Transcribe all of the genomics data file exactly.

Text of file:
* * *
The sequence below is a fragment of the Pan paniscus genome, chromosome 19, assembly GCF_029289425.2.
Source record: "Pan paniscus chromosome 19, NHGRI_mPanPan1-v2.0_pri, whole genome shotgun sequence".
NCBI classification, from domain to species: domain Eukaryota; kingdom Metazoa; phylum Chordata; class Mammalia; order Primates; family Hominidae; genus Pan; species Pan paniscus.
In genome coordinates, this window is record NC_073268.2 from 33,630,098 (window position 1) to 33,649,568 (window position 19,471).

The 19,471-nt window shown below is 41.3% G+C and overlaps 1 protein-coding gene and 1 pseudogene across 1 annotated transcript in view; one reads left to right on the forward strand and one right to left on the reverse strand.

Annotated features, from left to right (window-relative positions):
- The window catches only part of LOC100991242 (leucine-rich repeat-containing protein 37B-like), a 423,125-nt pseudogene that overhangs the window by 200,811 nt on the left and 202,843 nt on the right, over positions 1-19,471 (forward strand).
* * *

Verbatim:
The sequence below is a fragment of the Pan paniscus genome, chromosome 19, assembly GCF_029289425.2.
Source record: "Pan paniscus chromosome 19, NHGRI_mPanPan1-v2.0_pri, whole genome shotgun sequence".
NCBI classification, from domain to species: domain Eukaryota; kingdom Metazoa; phylum Chordata; class Mammalia; order Primates; family Hominidae; genus Pan; species Pan paniscus.
In genome coordinates, this window is record NC_073268.2 from 33,630,098 (window position 1) to 33,649,568 (window position 19,471).

The 19,471-nt window shown below is 41.3% G+C and overlaps 1 protein-coding gene and 1 pseudogene across 1 annotated transcript in view; one reads left to right on the forward strand and one right to left on the reverse strand.

Annotated features, from left to right (window-relative positions):
- The window catches only part of LOC100991242 (leucine-rich repeat-containing protein 37B-like), a 423,125-nt pseudogene that overhangs the window by 200,811 nt on the left and 202,843 nt on the right, over positions 1-19,471 (forward strand).